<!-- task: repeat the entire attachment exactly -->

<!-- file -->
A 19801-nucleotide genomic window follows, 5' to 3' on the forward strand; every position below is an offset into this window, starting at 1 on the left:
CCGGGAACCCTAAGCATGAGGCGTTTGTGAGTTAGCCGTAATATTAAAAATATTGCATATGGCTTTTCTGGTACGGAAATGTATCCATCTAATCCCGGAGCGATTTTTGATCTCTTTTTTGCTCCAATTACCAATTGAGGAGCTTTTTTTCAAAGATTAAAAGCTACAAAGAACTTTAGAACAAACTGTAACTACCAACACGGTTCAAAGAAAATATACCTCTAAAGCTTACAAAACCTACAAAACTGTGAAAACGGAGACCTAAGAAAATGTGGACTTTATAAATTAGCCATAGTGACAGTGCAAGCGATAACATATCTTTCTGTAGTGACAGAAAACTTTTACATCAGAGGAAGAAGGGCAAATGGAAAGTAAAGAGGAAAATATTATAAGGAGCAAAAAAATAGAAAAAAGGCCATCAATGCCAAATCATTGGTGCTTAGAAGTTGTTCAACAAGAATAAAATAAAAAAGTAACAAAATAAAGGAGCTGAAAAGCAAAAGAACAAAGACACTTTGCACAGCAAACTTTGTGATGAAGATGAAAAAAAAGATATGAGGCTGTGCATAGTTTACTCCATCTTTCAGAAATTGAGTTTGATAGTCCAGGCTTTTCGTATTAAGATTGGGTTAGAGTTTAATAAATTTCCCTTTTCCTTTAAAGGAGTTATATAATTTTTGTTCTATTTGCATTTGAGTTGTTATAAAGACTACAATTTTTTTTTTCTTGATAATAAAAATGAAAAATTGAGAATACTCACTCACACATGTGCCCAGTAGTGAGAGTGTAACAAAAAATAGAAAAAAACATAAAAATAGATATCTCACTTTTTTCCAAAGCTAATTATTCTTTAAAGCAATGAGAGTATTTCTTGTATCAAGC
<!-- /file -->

A 19801-nucleotide genomic window follows, 5' to 3' on the forward strand; every position below is an offset into this window, starting at 1 on the left:
CCGGGAACCCTAAGCATGAGGCGTTTGTGAGTTAGCCGTAATATTAAAAATATTGCATATGGCTTTTCTGGTACGGAAATGTATCCATCTAATCCCGGAGCGATTTTTGATCTCTTTTTTGCTCCAATTACCAATTGAGGAGCTTTTTTTCAAAGATTAAAAGCTACAAAGAACTTTAGAACAAACTGTAACTACCAACACGGTTCAAAGAAAATATACCTCTAAAGCTTACAAAACCTACAAAACTGTGAAAACGGAGACCTAAGAAAATGTGGACTTTATAAATTAGCCATAGTGACAGTGCAAGCGATAACATATCTTTCTGTAGTGACAGAAAACTTTTACATCAGAGGAAGAAGGGCAAATGGAAAGTAAAGAGGAAAATATTATAAGGAGCAAAAAAATAGAAAAAAGGCCATCAATGCCAAATCATTGGTGCTTAGAAGTTGTTCAACAAGAATAAAATAAAAAAGTAACAAAATAAAGGAGCTGAAAAGCAAAAGAACAAAGACACTTTGCACAGCAAACTTTGTGATGAAGATGAAAAAAAAGATATGAGGCTGTGCATAGTTTACTCCATCTTTCAGAAATTGAGTTTGATAGTCCAGGCTTTTCGTATTAAGATTGGGTTAGAGTTTAATAAATTTCCCTTTTCCTTTAAAGGAGTTATATAATTTTTGTTCTATTTGCATTTGAGTTGTTATAAAGACTACAATTTTTTTTTTCTTGATAATAAAAATGAAAAATTGAGAATACTCACTCACACATGTGCCCAGTAGTGAGAGTGTAACAAAAAATAGAAAAAAACATAAAAATAGATATCTCACTTTTTTCCAAAGCTAATTATTCTTTAAAGCAATGAGAGTATTTCTTGTATCAAGC